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Ooh, some Chad has concerns: We’d have ham and eggs. If we had some ham and if we had some eggs. (October 19, 2022)

Specifically, this illustration:

From time to time right wingnut concern trolls try to leave comments here. Our system defaults to automatic moderation – that is, comments have to be approved. We don’t allow such comments to be linked to the original post, but on occasion, when we see fit, we’ll mock these attempts.

We see fit.

To wit:

I do think it is very tasteless and very spiteful to use a swastika as a symbol for your organization, you surely could have better teaste.

Ah, there’s no accounting for density. It’s not a reference to our organization, it’s a reference to Josh Hawley (r). Note the direction of the tines and the running theme. You see, Josh Hawley (r) is a right wingnut and a Fascist pig. Watch the video. You can look it up on the Internets for now. Until Josh Hawley (r) gets his way.

What the hell is teaste? Is it one of those words they teach at Yale Law School?

We don’t consider ourselves spiteful when it comes to Josh Hawley (r). It’s more like utter contempt. However, you do you when it comes to projection.

This is what you were probably thinking of:

German Nazi Swastika Flag
National Museum of American History.
Catalog number
29 in x 49 in; 73.66 cm x 124.46 cm.

Some additional background, via the United States Holocaust Memorial Museum:

The Origins of the Swastika
The word swastika comes from the Sanskrit svastika, which means “good fortune” or “well-being.” The motif (a hooked cross) appears to have first been used in Eurasia, as early as 7000 years ago, perhaps representing the movement of the sun through the sky. To this day, it is a sacred symbol in Hinduism, Buddhism, Jainism, and Odinism. It is a common sight on temples or houses in India or Indonesia. Swastikas also have an ancient history in Europe, appearing on artifacts from pre-Christian European cultures.


Postwar Bans on the Use of the Swastika and Cultural Controversies
Following Nazi Germany’s defeat in 1945, the Allied governments ruling the nation outlawed Nazi organizations. Their symbols and propaganda were removed and further dissemination criminalized. Subsequent German governments continued the ban on Nazi symbols and propaganda, including the swastika. Today in Germany and other European states, public display of Nazi symbols, including on the Internet, is prohibited by law and individuals violating such terms are subject to criminal proceedings.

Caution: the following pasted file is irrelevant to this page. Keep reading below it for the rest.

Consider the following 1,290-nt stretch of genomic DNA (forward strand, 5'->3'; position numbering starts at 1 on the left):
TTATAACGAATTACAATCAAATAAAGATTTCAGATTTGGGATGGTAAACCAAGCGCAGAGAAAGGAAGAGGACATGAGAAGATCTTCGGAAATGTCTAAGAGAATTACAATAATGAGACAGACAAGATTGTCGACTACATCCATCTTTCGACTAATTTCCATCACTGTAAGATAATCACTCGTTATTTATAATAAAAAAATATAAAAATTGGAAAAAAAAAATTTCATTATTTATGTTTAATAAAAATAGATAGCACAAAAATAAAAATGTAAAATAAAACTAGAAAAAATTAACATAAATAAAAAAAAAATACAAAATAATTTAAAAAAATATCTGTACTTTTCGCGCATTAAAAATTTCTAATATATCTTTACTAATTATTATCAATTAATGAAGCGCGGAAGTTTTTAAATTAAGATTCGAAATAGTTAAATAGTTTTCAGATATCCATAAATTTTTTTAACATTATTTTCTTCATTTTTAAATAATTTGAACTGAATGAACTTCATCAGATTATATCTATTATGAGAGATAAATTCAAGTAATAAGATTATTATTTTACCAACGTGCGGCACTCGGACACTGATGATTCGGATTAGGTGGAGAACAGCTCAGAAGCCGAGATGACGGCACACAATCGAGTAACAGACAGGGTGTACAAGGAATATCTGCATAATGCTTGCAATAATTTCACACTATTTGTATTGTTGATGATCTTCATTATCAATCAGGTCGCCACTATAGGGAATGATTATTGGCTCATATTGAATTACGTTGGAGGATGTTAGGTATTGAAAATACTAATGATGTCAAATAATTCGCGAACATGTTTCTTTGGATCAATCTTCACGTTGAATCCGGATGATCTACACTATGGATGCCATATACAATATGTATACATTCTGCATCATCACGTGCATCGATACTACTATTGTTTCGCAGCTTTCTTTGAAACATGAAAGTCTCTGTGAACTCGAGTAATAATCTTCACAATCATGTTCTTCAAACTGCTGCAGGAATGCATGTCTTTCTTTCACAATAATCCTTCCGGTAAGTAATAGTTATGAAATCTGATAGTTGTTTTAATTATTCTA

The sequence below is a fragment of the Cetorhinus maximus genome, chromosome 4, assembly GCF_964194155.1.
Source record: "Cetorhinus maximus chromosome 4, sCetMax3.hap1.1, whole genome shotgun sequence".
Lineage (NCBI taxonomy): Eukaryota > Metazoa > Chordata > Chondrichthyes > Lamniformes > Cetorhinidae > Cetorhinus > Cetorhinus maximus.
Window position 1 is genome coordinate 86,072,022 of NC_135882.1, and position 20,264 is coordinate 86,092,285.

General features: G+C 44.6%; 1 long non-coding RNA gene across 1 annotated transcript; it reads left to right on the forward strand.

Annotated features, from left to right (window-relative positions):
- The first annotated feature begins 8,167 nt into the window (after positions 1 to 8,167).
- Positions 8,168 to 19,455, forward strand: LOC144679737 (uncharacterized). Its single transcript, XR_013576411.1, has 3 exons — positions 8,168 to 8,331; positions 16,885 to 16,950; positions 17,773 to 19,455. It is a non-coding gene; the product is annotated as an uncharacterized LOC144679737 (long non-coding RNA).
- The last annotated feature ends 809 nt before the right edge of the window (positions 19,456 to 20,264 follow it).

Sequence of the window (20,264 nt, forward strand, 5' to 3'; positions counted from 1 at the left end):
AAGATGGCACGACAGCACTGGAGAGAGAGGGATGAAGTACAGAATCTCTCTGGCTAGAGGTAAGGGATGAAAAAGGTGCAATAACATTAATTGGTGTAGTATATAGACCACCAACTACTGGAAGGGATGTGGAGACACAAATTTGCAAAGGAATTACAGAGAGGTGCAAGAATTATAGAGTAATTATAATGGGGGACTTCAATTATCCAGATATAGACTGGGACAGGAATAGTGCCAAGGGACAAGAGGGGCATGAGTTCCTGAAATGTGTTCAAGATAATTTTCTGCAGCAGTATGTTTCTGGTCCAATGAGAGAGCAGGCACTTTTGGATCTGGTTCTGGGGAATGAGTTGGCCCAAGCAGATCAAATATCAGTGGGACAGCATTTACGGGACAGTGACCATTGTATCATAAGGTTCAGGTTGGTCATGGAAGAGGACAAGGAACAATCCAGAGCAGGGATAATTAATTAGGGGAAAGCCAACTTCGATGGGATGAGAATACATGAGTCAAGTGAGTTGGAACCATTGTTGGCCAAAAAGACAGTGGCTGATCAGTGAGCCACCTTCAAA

In the United States, it is legal to display Nazi symbols and propaganda because of the country’s traditions and laws protecting free speech.

At various times and in various nations, the swastika has become a controversial cultural icon. Some motorcycle gangs in the United States beginning in the 1950s wore Nazi insignia to highlight their outlaw nature. In the late 1970s, some punk rock performers and enthusiasts openly displayed the swastika as a symbol of youthful rebellion against the status quo.

Sometimes, Nazi symbols take on neutral or even positive connotations in countries with little or no connection to the history of Nazi ideology and mass murder. The swastika as a symbol of Nazism, other Nazi signs, and even the figure of Adolf Hitler have taken on new life in some countries, where they have come to signify national unity, strength, discipline, anti-colonialism, and law and order. Symbols such as the swastika have a long history. To avoid misunderstanding and misuse, individuals should consider the context and past use of Nazi symbols and symbols in general.

The original artwork for the “running man” came from anonymous street art ostensibly protesting Fascists. We added the color yellow to the background (get it) and flopped the image so that the character was running in the same direction (get it) as Josh Hawley (r) in the U.S. Capitol insurrection video.

Read this slowly, sound out the words if you need to: Josh Hawley (r) is a right wingnut, a Fascist pig, and he runs – hence the illustration fits.

By the way, the IP address and email address of all comments are attached to the original comment in our blog operating system.